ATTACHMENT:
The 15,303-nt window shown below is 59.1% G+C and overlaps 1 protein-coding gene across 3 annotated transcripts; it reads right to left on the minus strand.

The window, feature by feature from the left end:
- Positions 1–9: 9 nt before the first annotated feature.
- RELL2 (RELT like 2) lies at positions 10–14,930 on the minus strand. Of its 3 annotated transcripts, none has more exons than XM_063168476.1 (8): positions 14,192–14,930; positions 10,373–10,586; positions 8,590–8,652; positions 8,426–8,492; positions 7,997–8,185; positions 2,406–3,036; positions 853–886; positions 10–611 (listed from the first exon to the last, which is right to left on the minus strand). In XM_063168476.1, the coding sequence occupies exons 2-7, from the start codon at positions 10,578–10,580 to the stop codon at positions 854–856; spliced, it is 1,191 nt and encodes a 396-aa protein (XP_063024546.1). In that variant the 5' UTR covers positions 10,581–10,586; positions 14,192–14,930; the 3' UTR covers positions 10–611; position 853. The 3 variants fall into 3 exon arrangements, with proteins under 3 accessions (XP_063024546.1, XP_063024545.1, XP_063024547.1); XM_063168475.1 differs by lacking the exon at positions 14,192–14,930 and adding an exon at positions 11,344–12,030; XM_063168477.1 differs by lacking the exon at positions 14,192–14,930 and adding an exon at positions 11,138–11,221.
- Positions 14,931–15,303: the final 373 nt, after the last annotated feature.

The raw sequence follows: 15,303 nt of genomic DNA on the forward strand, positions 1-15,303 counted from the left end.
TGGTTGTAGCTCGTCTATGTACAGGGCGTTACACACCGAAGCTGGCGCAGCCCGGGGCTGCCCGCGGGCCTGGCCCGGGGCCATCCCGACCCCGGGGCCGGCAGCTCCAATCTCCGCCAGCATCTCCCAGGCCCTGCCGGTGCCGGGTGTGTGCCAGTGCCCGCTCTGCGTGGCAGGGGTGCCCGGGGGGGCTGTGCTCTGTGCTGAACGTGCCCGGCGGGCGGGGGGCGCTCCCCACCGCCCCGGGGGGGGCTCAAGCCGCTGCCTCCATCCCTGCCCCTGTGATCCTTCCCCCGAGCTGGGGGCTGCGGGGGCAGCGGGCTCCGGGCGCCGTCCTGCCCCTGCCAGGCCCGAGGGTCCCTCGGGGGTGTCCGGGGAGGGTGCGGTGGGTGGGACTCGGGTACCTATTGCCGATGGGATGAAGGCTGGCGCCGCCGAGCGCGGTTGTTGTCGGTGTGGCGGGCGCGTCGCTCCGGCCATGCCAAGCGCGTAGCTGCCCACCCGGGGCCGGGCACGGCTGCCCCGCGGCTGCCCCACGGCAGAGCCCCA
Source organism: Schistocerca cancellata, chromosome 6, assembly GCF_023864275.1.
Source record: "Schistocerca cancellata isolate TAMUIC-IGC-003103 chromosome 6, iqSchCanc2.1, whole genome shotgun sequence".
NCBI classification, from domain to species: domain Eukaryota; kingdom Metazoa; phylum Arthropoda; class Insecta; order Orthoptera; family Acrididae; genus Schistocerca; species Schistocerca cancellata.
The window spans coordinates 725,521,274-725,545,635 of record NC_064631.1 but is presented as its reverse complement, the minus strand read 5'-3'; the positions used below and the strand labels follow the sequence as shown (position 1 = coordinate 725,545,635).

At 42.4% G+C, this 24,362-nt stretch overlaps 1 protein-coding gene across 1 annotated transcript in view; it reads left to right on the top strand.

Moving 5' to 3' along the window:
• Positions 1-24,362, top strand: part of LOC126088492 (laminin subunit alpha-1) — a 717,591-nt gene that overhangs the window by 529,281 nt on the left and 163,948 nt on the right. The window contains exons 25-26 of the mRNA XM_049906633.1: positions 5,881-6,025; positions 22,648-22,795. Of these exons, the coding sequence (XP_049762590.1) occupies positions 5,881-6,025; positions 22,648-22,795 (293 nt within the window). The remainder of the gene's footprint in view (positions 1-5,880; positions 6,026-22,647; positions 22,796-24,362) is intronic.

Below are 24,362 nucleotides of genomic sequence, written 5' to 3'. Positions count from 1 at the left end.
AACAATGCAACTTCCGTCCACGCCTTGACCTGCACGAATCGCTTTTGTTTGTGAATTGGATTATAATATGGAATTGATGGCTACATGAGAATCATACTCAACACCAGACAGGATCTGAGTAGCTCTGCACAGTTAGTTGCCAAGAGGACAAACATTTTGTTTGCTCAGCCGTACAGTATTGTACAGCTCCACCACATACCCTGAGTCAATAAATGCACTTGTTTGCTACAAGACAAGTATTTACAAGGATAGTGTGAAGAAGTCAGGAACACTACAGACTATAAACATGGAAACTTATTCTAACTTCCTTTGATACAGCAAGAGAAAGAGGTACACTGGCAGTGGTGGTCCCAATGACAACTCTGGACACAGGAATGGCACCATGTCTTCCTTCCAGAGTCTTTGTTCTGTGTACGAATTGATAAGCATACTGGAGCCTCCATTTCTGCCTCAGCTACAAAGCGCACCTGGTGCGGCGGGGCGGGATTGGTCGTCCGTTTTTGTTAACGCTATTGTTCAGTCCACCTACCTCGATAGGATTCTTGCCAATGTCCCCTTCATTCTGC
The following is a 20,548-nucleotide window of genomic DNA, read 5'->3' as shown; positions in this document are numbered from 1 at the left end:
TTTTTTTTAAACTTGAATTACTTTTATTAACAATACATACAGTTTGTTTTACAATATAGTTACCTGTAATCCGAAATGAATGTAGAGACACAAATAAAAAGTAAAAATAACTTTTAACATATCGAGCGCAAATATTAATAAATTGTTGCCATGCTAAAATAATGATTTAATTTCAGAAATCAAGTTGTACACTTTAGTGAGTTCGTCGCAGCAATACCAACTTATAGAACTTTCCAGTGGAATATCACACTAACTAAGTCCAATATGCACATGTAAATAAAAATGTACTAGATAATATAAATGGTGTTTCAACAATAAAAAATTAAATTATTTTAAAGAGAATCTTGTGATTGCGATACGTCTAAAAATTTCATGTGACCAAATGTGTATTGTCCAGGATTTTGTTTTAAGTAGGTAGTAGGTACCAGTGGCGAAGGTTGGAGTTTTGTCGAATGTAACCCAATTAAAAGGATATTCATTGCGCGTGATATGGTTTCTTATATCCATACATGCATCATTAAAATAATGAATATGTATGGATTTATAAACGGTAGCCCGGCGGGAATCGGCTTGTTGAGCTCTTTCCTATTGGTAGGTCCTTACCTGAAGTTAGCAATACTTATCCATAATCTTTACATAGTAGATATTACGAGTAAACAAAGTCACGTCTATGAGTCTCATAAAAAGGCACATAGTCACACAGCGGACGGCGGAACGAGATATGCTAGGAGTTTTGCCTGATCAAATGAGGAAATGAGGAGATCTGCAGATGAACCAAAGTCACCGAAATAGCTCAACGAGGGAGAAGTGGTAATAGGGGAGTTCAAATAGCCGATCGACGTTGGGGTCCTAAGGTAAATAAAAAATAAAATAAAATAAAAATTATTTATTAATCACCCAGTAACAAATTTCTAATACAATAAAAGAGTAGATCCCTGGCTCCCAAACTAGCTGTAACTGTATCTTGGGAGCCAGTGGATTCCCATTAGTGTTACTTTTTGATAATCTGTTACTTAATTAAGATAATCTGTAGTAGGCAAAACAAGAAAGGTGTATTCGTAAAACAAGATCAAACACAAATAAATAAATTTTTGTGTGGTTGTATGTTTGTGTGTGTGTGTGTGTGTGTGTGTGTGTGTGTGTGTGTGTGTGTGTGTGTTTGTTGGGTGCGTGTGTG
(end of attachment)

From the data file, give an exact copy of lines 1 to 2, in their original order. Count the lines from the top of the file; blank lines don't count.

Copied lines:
The 15,303-nt window shown below is 59.1% G+C and overlaps 1 protein-coding gene across 3 annotated transcripts; it reads right to left on the minus strand.

The window, feature by feature from the left end: